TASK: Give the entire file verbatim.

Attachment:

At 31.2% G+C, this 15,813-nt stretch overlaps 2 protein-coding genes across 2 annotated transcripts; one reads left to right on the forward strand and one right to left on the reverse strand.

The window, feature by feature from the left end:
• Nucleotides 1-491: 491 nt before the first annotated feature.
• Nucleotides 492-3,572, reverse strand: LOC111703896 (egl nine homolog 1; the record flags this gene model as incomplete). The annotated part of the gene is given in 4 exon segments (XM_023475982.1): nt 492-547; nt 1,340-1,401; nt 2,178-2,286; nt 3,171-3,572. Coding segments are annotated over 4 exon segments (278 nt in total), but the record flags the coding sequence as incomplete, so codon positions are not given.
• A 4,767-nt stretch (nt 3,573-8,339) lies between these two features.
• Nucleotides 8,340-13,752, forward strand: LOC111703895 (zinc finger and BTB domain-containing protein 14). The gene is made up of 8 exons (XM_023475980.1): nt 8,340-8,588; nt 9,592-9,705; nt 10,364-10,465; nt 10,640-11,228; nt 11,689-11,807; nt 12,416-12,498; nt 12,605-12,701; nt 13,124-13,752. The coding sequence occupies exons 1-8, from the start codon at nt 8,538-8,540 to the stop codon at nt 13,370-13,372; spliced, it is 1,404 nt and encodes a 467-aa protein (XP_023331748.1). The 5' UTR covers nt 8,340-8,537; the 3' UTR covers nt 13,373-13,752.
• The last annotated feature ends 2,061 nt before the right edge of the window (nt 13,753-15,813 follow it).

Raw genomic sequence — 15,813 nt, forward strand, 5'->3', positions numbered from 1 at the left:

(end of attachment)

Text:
At 31.2% G+C, this 15,813-nt stretch overlaps 2 protein-coding genes across 2 annotated transcripts; one reads left to right on the forward strand and one right to left on the reverse strand.

The window, feature by feature from the left end:
• Nucleotides 1-491: 491 nt before the first annotated feature.
• Nucleotides 492-3,572, reverse strand: LOC111703896 (egl nine homolog 1; the record flags this gene model as incomplete). The annotated part of the gene is given in 4 exon segments (XM_023475982.1): nt 492-547; nt 1,340-1,401; nt 2,178-2,286; nt 3,171-3,572. Coding segments are annotated over 4 exon segments (278 nt in total), but the record flags the coding sequence as incomplete, so codon positions are not given.
• A 4,767-nt stretch (nt 3,573-8,339) lies between these two features.
• Nucleotides 8,340-13,752, forward strand: LOC111703895 (zinc finger and BTB domain-containing protein 14). The gene is made up of 8 exons (XM_023475980.1): nt 8,340-8,588; nt 9,592-9,705; nt 10,364-10,465; nt 10,640-11,228; nt 11,689-11,807; nt 12,416-12,498; nt 12,605-12,701; nt 13,124-13,752. The coding sequence occupies exons 1-8, from the start codon at nt 8,538-8,540 to the stop codon at nt 13,370-13,372; spliced, it is 1,404 nt and encodes a 467-aa protein (XP_023331748.1). The 5' UTR covers nt 8,340-8,537; the 3' UTR covers nt 13,373-13,752.
• The last annotated feature ends 2,061 nt before the right edge of the window (nt 13,753-15,813 follow it).

Raw genomic sequence — 15,813 nt, forward strand, 5'->3', positions numbered from 1 at the left: